It is clear, therefore, that the assets, reputation and connections that universities can bring to bear in support of attracting inward investment are significant in their own rights. However, they are rendered even more significant when considered in the context of the depleted, fragmented landscape of local and regional economic-growth organisations in much of England. Barring a few exceptions, inward-investment capability and capacity in England is characterised by fragmentation, complexity and underresourcing when compared with the UK’s international competitors. As Financial Times journalists Jacopo Dettoni and Alex Irwin-Hunt pointed out in a report in November 2023: ‘Brexit, political chaos and the resulting policy uncertainty have undermined the country’s image… The country’s FDI governance has been all over the place for years. Not surprisingly, investors are taking their capital and operations elsewhere.’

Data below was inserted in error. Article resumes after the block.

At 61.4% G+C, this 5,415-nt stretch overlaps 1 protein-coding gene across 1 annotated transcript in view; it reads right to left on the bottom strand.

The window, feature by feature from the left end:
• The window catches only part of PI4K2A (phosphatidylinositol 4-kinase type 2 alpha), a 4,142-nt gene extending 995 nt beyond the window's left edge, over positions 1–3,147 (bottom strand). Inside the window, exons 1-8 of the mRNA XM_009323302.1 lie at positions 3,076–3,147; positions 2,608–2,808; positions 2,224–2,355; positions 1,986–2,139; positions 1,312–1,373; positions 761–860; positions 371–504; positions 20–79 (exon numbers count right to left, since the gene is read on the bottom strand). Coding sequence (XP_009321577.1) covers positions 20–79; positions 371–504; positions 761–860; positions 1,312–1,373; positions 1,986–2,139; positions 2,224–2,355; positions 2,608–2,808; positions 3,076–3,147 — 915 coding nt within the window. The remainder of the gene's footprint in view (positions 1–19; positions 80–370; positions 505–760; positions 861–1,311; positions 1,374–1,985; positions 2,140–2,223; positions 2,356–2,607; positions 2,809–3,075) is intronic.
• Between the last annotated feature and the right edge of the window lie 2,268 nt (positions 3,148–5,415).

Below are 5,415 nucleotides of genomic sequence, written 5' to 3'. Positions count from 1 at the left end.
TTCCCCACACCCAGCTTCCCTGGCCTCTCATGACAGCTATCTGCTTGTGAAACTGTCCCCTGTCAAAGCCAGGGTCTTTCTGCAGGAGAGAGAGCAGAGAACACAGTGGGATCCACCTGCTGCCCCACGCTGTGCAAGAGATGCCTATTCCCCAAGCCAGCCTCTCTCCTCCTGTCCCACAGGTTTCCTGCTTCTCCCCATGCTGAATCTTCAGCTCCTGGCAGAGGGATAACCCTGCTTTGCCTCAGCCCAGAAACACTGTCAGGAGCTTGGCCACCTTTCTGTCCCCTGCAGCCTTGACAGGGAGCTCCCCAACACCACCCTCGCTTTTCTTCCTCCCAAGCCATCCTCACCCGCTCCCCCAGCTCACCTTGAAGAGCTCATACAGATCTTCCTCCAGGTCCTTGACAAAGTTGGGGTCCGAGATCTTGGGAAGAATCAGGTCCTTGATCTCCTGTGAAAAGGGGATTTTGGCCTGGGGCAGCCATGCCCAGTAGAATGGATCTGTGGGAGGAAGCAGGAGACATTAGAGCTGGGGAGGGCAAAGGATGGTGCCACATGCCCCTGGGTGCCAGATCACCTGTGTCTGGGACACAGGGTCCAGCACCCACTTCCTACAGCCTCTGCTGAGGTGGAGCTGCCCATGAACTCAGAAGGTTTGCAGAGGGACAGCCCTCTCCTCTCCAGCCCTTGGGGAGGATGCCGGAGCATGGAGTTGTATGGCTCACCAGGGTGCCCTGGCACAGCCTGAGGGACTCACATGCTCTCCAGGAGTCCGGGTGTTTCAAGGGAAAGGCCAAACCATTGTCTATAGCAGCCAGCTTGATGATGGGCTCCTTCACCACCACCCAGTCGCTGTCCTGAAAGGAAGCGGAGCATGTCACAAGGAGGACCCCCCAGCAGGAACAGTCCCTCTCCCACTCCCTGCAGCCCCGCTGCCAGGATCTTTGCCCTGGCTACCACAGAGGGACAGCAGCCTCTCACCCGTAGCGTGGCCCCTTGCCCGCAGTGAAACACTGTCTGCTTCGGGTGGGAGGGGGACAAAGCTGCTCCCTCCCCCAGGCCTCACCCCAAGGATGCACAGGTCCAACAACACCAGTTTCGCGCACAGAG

Department for Business and Trade FDI projects in the UK 2016-17 to 2020-2021
Department for Business and Trade FDI projects in the UK 2016-17 to 2020-2021

Inward investment: a sweet spot for civic universities

Combined, these factors provide a strong foundation for universities seeking to wield greater intentionality in their civic mission through a greater focus on inward investment. The logical next question – whether for the universities themselves, for local and regional government and growth agencies, or for national policymakers across Whitehall – is how the resources that universities bring can be most effectively deployed, how relationships can be leveraged and how constructive enabling alliances can be developed and sustained.